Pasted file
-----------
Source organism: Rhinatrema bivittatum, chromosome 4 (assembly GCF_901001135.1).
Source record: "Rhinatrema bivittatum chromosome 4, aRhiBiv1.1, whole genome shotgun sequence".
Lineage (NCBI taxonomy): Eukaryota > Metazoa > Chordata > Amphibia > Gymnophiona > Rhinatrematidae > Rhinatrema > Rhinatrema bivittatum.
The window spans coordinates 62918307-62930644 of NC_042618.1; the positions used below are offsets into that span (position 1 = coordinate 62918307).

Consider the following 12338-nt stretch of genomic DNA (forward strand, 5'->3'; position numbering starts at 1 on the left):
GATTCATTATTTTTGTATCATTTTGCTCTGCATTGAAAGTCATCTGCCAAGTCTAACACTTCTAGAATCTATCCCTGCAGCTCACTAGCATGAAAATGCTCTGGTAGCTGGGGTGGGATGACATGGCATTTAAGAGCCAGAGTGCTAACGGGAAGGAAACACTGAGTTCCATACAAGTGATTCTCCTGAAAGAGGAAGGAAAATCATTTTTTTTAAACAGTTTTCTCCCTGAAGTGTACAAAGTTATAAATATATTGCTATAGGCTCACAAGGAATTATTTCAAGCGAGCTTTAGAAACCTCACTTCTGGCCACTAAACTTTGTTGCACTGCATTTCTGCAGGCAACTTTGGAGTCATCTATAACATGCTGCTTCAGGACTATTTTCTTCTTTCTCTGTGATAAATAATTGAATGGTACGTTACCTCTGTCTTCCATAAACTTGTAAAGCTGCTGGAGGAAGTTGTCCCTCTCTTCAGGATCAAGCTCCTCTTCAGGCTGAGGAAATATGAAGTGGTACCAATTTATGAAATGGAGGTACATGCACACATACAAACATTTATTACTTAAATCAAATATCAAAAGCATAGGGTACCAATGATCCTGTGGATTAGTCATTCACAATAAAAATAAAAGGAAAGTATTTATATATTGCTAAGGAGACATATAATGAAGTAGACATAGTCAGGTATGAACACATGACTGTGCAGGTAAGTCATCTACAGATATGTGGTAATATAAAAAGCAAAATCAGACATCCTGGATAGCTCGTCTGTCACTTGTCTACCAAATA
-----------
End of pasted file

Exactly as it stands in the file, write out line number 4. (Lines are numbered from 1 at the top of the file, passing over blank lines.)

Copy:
The window spans coordinates 62918307-62930644 of NC_042618.1; the positions used below are offsets into that span (position 1 = coordinate 62918307).